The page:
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[ecrea] CfP Journal of Peer Production - JoPP #12: Shared Machine Shop Institutionalization
Fri Feb 10 06:33:32 GMT 2017
////// Call for Papers + Practitioner Commentaries!
Journal of Peer Production #12: Shared Machine Shop Institutionalization
Editors: Kat Braybrooke, Adrian Smith
Contact: (sharedmachines /at/ peerproduction.net)
<mailto:(sharedmachines /at/ peerproduction.net)>
////// Abstracts and proposals due 30 March, 2017 ////////
Two years ago, a special issue of the Journal of Peer Production on
shared machine shops described them as the "occupied factories of peer
production theory". The authors of that issue compiled a
theoretically-grounded and empirically informed analysis of member-owned
spaces like hacklabs, hackerspaces and makerspaces -- spaces that first
appeared to be signalling the power of an emerging democratic revolution
in community-based design and manufacturing, but which on closer look
also revealed the many contradictions of making and peer production
This special issue builds on these efforts by taking a deeper look into
the complex contradictions and possibilities of making, hacking,
fabrication and commons-based practices -- practices that are themselves
increasingly characterised by institutional interventions. The dilemmas
of institutionalisation (regarding both the formalization of practices
and the fact that many practice-based spaces are now being embedded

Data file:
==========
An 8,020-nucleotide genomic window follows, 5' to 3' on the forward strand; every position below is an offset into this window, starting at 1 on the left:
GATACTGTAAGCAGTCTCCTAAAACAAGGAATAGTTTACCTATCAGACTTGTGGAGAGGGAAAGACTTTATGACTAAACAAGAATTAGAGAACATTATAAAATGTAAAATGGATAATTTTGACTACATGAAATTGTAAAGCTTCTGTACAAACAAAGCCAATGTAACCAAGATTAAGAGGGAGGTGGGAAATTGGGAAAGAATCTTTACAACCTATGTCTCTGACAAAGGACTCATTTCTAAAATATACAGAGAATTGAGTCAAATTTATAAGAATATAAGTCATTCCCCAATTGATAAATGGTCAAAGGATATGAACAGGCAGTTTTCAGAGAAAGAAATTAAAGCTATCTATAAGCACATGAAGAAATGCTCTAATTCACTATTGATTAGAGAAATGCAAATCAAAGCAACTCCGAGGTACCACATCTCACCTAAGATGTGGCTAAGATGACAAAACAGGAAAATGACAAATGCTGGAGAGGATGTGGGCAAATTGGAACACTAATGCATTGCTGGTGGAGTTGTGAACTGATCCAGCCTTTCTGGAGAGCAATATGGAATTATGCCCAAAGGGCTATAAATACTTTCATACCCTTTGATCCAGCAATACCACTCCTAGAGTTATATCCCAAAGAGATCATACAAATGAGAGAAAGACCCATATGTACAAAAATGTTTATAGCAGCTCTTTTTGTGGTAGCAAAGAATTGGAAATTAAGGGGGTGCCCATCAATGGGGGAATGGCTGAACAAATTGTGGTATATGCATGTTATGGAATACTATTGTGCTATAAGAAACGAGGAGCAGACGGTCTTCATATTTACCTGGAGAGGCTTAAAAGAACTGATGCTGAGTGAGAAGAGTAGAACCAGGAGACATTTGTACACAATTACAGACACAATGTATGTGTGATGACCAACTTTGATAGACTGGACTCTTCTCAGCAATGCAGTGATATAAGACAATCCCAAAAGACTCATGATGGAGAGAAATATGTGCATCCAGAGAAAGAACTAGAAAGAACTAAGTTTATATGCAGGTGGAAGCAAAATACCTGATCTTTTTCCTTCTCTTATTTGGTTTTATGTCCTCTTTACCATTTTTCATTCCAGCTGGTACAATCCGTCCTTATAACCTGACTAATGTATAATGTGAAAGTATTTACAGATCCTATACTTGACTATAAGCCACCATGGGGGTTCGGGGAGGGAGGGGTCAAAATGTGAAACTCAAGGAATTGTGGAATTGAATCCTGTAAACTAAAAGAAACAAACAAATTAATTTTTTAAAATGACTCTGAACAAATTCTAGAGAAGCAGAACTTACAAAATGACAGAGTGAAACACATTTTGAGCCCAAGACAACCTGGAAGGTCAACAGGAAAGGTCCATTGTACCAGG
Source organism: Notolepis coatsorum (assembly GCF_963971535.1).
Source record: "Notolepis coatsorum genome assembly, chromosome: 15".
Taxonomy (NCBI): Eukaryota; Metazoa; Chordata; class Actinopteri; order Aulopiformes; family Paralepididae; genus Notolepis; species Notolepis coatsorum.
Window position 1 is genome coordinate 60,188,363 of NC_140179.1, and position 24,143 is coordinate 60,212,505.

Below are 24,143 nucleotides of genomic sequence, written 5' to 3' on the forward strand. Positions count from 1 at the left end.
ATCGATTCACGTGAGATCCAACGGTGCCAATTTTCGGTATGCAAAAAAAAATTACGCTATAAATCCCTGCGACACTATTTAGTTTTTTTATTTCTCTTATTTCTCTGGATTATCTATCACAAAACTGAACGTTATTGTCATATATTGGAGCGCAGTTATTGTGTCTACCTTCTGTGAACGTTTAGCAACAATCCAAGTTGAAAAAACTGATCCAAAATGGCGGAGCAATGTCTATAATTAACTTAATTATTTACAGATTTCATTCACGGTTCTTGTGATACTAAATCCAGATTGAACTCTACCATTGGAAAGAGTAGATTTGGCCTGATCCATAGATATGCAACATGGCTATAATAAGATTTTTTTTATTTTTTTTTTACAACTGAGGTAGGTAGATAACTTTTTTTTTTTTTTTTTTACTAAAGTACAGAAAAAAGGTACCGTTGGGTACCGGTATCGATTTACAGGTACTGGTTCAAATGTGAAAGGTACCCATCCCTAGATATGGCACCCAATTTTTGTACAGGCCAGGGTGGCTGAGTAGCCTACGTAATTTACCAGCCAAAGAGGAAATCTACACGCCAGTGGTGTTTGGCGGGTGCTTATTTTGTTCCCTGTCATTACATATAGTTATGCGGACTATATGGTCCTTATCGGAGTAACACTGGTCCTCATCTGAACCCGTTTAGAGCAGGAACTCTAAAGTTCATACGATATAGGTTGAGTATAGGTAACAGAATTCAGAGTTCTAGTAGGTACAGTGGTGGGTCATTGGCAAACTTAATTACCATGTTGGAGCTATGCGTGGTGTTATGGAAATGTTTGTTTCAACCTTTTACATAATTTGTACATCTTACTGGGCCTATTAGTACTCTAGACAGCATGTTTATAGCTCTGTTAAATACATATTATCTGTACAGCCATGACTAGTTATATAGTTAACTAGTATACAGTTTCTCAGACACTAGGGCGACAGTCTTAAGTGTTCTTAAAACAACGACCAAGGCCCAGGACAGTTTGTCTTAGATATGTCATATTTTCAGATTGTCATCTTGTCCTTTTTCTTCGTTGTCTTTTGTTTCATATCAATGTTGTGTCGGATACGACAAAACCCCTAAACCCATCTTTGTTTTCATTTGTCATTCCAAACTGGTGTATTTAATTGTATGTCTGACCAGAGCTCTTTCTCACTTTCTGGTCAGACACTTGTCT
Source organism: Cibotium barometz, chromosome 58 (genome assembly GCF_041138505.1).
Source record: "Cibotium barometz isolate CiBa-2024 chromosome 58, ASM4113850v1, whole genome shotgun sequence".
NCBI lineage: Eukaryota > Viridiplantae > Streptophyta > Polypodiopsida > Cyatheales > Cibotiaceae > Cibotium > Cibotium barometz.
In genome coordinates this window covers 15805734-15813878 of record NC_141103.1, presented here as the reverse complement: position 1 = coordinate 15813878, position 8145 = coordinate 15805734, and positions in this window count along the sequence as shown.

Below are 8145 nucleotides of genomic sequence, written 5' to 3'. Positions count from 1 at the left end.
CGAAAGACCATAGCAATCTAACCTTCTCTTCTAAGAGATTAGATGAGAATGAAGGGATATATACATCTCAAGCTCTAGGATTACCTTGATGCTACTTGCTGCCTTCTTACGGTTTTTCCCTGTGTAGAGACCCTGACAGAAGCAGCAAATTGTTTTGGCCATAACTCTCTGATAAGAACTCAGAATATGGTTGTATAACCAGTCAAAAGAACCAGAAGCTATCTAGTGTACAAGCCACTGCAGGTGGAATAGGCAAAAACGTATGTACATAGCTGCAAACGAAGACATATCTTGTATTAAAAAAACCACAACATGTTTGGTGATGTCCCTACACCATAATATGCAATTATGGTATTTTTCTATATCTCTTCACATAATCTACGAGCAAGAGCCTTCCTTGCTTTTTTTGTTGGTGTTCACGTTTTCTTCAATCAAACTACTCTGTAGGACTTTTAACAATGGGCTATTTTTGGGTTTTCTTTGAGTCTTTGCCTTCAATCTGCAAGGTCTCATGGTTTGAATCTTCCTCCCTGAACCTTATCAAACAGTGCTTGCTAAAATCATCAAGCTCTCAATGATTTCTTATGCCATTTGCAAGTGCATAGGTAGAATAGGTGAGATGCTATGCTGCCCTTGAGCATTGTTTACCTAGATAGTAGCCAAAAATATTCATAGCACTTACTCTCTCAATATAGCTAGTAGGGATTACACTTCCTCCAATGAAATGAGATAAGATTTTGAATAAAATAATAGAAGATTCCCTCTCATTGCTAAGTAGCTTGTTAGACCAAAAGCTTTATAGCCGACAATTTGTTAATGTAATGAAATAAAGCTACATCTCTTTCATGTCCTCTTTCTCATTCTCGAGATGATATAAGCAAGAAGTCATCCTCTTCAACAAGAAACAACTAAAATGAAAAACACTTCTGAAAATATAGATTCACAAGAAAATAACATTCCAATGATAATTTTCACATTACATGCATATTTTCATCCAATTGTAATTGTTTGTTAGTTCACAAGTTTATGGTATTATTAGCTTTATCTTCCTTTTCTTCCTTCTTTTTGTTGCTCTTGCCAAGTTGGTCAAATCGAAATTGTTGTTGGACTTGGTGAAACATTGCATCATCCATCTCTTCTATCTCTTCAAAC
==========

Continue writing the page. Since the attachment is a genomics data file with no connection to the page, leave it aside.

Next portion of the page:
within larger organizations like museums, municipalities and businesses)
provide us with an opportunity to critically examine networks, spaces
and futures that may be assembling in this new phase.
We invite papers that provide theoretically-informed empirical research
aimed at advancing our understanding of dilemmas and contradictions in
institutionalisation of shared machine shops. Contributions are
particularly encouraged that examine what has changed regarding the
practices, user experiences and regional networks that surround these
sites of institutionalisation -- not only in the last few years, but
also across shared community histories around the world, drawing upon
stories of similar digital spaces, like art-based media labs, that have
preceded today’s shared machine shops. Contradictions between the
so-called agencies and revolutions introduced by digital design and
fabrication tools within these sites will be explored along with the
structures of control and power that surround them. What do these
continued contradictions and struggles tell us about the promised